SEXUAL dysfunction is still an uncomfortable subject for many, but the increasing availability of treatments and awareness about them have led some people to be more forthcoming about problems in their sex lives.
Occupational therapist Shirlene Toh said she saw one or two patients a month when the Sexual Wellness Service was set up at Tan Tock Seng Hospital’s (TTSH) Rehabilitation Centre in 2009. She now sees two or three patients a week.
“Patients today are Internet- savvy and read up online. They then come to us seeking clarification.”
Dr Lee Fang Jann, a consultant in the department of urology at Singapore General Hospital (SGH), said: “We’ve noticed more patients opportunistically bringing up the issue during consultations for non-related conditions. They are generally more willing to attempt treatment as well.”
The bulk of patients who seek medical help for sexual dysfunction are married men aged between 40 and 70. Older men form the majority of patients.
Diagnosed cases of premature ejaculation and testosterone deficiency are also on the rise, with SGH seeing a 30% to 40% increase in the number of such patients in the last six to eight years.
Premature ejaculation patients are usually younger, ranging between 20 and 40 years old.
Dr Lee said: “This has very much to do with publicity in the media and the increasing availability of treatments.”
Women who go for help may be suffering from vaginal pain during intercourse, or low desire, among other symptoms.
There are also physically disabled patients of both genders whose sex lives have been affected by injury to the spinal cord or strokes.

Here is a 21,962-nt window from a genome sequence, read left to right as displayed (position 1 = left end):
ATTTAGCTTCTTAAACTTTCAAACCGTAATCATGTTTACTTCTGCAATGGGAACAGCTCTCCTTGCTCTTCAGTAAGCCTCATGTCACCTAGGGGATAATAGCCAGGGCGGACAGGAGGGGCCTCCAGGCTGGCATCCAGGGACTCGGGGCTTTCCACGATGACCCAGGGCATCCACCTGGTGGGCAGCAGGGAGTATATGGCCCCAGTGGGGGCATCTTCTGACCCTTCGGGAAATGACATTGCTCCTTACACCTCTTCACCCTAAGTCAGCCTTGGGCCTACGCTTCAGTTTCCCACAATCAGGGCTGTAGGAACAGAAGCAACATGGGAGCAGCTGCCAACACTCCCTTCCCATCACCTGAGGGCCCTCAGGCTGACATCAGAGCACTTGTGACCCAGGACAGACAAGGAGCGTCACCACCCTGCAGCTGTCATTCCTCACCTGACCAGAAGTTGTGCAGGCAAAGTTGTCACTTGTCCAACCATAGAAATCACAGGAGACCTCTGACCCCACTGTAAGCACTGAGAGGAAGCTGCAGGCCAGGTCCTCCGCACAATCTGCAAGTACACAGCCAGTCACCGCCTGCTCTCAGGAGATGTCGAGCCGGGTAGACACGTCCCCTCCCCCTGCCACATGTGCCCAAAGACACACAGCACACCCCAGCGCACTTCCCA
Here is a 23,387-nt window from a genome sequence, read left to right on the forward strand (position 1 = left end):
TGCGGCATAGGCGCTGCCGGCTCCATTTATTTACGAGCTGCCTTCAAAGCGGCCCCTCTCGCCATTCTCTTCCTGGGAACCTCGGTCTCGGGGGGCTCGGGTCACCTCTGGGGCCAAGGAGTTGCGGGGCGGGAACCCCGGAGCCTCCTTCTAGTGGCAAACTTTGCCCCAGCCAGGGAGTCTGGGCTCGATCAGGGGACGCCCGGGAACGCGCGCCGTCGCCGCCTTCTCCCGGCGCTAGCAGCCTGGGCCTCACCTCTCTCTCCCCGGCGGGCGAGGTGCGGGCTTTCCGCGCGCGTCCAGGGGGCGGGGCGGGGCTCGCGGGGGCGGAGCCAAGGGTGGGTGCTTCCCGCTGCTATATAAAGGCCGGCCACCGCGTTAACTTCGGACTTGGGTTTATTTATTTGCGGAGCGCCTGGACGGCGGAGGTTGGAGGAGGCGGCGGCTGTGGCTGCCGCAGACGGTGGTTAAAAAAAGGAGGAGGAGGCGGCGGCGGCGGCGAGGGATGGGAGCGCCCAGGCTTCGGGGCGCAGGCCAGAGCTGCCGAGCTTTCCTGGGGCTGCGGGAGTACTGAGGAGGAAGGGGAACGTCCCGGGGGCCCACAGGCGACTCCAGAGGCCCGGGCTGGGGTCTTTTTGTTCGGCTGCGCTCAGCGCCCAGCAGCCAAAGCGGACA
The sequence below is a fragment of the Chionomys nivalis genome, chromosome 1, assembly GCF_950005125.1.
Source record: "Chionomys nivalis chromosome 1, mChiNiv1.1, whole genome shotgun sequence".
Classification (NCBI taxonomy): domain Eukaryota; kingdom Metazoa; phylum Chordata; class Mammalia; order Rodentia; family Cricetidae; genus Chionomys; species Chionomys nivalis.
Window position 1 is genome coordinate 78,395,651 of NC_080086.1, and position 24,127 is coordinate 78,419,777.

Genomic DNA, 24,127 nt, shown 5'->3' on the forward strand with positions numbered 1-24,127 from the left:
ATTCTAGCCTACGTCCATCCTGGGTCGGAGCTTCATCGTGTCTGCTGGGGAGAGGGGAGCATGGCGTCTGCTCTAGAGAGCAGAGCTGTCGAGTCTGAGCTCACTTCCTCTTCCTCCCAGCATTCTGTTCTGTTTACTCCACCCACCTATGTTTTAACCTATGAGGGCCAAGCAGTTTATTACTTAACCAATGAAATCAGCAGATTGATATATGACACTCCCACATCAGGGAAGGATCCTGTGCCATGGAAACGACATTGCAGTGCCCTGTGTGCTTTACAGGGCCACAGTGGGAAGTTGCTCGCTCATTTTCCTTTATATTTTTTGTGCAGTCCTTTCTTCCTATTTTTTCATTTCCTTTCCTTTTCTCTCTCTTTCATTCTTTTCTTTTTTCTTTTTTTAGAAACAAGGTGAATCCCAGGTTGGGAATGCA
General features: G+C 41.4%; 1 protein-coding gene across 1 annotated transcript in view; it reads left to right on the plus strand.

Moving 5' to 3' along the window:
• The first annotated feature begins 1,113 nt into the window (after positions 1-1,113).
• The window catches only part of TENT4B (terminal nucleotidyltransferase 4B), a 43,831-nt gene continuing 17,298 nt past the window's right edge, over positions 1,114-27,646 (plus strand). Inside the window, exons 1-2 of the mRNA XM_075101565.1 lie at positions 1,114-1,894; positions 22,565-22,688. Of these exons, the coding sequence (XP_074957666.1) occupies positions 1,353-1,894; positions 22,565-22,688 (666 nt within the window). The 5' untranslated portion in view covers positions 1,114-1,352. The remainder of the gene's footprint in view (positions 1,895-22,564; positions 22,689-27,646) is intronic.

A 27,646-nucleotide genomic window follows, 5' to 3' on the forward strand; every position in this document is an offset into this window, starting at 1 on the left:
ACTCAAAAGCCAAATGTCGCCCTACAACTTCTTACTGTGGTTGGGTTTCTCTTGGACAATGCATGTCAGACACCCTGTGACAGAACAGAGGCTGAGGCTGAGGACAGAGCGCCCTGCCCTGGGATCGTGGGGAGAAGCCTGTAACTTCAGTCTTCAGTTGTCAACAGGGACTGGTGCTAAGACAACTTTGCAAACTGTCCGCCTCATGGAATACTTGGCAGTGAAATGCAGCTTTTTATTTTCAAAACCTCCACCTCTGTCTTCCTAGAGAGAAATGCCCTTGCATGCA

Treatment options for sexual dysfunction have broadened in the last five years.
Toh started the Sexual Wellness Service to cater primarily to physically disabled patients but she has been seeing more able-bodied patients after TTSH’s Complex Erectile Management Clinic was set up in 2014.
The patients are referred to her for counselling after undergoing medical evaluation at the clinic.
SGH introduced a dedicated andrology clinic service for complex erectile dysfunction cases in 2014.
Hospitals here are increasingly using a multi-pronged approach to treat sexual dysfunction, where doctors and therapists work in tandem to address medical and psycho-social aspects respectively.
Since 2012, SGH has had a sub- fertility clinic where couples with fertility issues can be seen and screened together. One of the proble such couples face could be sexual dysfunction.
The clinic is run jointly by a male and a female fertility specialist.
SGH’s andrology and sub-fertility clinics see about 20 to 25 patients each every month.
The National University Hospital (NUH) has a similar set-up, with more patients today with erectile dysfunction or premature ejaculation. They are referred to the older andrology clinic from the Relationship Counselling Clinic, set up in 2012, for issues related to a couple’s inability to conceive .
“Sexual intimacy is not just about intercourse,” said Toh.
“It’s also about communicating and being open with your spouse, especially if you or your spouse are coming to ter with a disability.”
She said the most difficult patients were men wanting a quick medical solution for their conditions. “They think the problem is just about getting an erection but their wives tell me separately that their husband is not talking to them about the issue,” she added.
Dr Lee said: “A frank and open discussion will often draw out any potential psychological triggers. Relationship difficulties are best dealt with as a couple.”